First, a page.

Furthermore, Syria, Lebanon and Iraq will likely find it increasingly difficult to reject Iranian influence over their governments given Tehran’s potential nuclear advantage, exacerbating the Cold War-like struggle for regional domination with Saudi Arabia. Today’s announcement is likely to provoke an escalatory response from Riyadh, whose nuclear program has already received assistance from the White House Expect a prolongation of regional proxy conflicts, namely in Yemen, as Riyadh finds its military intervention ever more crucial to secure the reinstalment of the Saudi-sympathetic Yemeni government.

Wake up smarter with an assessment of the stories that will make headlines in the next 24 hours. Download The Daily Brief.

Coronavirus Continues to Kill Iranians (Revelation 6)

Over 20,400 Coronavirus Deaths in Iran

General

Published: Tuesday, 07 April 2020

The Coronavirus death toll in Iran has risen to 20,400 as of Tuesday afternoon, according to sources of the People’s Mojahedin Organization of Iran(PMOI/MEK) from 245 cities in all Iran’s 31 provinces.

These are the death tolls per province as of that time:

• Tehran 2,430+

• Gilan 1,700+

• Isfahan 1,660+

• Mazandaran 1,630+

• Khuzestan 870+

• Golestan 860+

• Alborz 730+

• Zanjan 370+

• Fars 360+

• Qazvin 320+

• East Azerbaijan 335+

• Ilam 160+

• South Khorasan 55+

• Hormozgan 42+

• West Azerbaijan 430

• Ardebil 445

• Bushehr 40

• Chaharmahal and Bakhtiari 82

• Khorasan Razavi 1800

• Semnan 350

• Qom 2050

• Kurdistan 340

• Kerman 345

• Kermanshah 630

• Kohgiluyeh and Boyer-Ahmad 122

• Lorestan 510

• Markazi 300

• Hamedan 560

Meanwhile, President Hassan Rouhani wants to get people back to work, insisting that the virus is on the decline, something that has again sparked infighting among the regime.

Parliament deputy Ahmad Moradi said that when he heard Rouhani’s comments about labeling Hormozgan virus-free, he could only think of two reasons for that. Either Rouhani was given the wrong information or Rouhani was lying. Moradi believes that the second option is closer to the truth and that “the president’s decision and argument are wrong a hundred percent”.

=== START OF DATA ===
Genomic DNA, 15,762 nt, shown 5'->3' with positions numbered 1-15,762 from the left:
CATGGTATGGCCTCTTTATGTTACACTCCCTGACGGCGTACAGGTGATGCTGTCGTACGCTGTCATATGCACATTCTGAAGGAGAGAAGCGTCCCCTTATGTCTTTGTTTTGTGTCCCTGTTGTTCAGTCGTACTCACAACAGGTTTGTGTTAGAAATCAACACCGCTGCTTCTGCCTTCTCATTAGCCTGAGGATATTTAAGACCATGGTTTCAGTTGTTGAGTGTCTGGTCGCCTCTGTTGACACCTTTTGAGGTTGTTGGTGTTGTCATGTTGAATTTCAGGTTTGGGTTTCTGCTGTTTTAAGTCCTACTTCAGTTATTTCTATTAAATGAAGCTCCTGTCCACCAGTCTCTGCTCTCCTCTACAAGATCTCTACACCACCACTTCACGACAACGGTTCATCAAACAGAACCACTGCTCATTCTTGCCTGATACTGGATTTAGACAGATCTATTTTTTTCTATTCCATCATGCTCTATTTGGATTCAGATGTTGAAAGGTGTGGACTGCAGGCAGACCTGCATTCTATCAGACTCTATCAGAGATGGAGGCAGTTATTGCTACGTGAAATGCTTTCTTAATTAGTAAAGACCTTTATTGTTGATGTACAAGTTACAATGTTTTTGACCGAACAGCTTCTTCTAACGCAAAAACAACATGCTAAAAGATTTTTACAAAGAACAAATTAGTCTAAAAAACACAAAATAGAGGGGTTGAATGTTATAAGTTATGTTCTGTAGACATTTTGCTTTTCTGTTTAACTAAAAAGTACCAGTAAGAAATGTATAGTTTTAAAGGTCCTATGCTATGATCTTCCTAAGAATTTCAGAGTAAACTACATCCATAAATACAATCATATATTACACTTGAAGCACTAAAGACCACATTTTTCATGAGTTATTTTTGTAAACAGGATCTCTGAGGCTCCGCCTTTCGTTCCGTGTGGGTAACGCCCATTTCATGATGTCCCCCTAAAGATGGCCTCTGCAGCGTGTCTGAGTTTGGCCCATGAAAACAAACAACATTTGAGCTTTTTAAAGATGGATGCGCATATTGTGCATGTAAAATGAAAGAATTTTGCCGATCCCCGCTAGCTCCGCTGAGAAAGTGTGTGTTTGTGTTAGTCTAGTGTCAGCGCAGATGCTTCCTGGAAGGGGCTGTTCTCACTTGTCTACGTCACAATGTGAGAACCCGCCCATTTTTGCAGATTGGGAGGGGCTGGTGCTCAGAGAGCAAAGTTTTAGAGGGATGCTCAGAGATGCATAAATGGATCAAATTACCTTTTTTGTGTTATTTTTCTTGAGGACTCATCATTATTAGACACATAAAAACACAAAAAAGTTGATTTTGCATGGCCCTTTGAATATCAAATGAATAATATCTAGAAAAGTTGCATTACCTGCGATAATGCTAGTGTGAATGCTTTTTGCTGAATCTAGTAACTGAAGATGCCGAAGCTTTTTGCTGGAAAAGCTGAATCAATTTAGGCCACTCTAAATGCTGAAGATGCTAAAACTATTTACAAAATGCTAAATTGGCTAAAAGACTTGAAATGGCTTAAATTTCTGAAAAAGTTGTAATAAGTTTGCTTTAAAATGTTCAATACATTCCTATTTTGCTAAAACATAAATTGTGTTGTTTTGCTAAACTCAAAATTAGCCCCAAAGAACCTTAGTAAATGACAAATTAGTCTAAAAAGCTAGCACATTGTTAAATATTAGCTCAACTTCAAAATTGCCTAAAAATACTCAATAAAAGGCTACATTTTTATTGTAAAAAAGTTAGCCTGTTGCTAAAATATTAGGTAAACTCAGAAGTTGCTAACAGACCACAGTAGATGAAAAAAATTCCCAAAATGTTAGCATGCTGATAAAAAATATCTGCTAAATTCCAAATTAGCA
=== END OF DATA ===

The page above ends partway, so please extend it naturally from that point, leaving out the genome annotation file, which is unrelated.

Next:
The economy is struggling in Iran. It was struggling before the coronavirus and before the US sanctions, but the regime should focus on protecting the people’s health and saving lives.

After all, the mullahs have hundreds of billions of dollars tucked away ready to be sent to suppressive forces. Yet all they offer the people are aid packages of $12 to $36 and loans of $60 to $120 for four million low-income families when 80% of the country lives below the poverty line.

Maryam Rajavi, the President-elect of the National Council of Resistance of Iran (NCRI), said: “The money meager aid by Khamenei and Rouhani to cover the massive blow by Coronavirus to three million deprived families is less than a day’s wage paid to Iraqi and Afghan mercenaries of the terrorist Quds force.”

She continued: “The insulting gesture reflects the regime’s fear of an uprising. Khamenei and Rouhani have left millions of helpless Iranians without protection in the face of Coronavirus outbreak, while the wealth of the country controlled by the IRGC and its affiliates, the Mostazafan Foundation, The HQ to Execute Khomeini’s Order, Khomeini’s Relief Committee, the Martyrs Foundation, Astan-e Quds Razavi Fund, as well as other major economic organizations can easily pay the wages of workers, office employees and unemployed so that they can be quarantined.”

Rajavi added that the people’s stolen wealth must immediately be put at the disposal of the Iranian people.

The US and China Nuclear Horns (Daniel 7)

US Containment Policy Towards China: Threats To Security In South Asia – OpEd

Irfan Mahar*April 7, 2020

US President Donald Trump and China’s President Xi Jinping at APEC Summit. Photo Credit: Official White House Photo by D. Myles Cullen\

“The Future of Politics will be decided in Asia and the United States will be right at the centre of the action” — Hillary Clinton

South Asian region is home to a large population that faces multiple internal and external problems. The biggest challenge for South Asia as opined by various writers is peace and security. Former Advisor to PM on Foreign Affairs Sartaj Aziz emphasized on the need for South Asian political leadership to develop a clear narrative on security issues which are a great hindrance to the peaceful development and stability of the states of the region. Internally regional states have been experiencing instability, underdevelopment, poverty, corruption, illiteracy, sectarian conflicts, terrorism, and many other problems.

Externally the involvement of foreign powers also remains a big source of tensions throughout the region. Particularly, when it comes to the US-China relations and their security policies in South Asia which mostly revolve around three major factors i.e. human rights, trade, and security. Both Washington and Beijing have contending world views which lead them to the divergence of opinions concerning security interests in South Asia.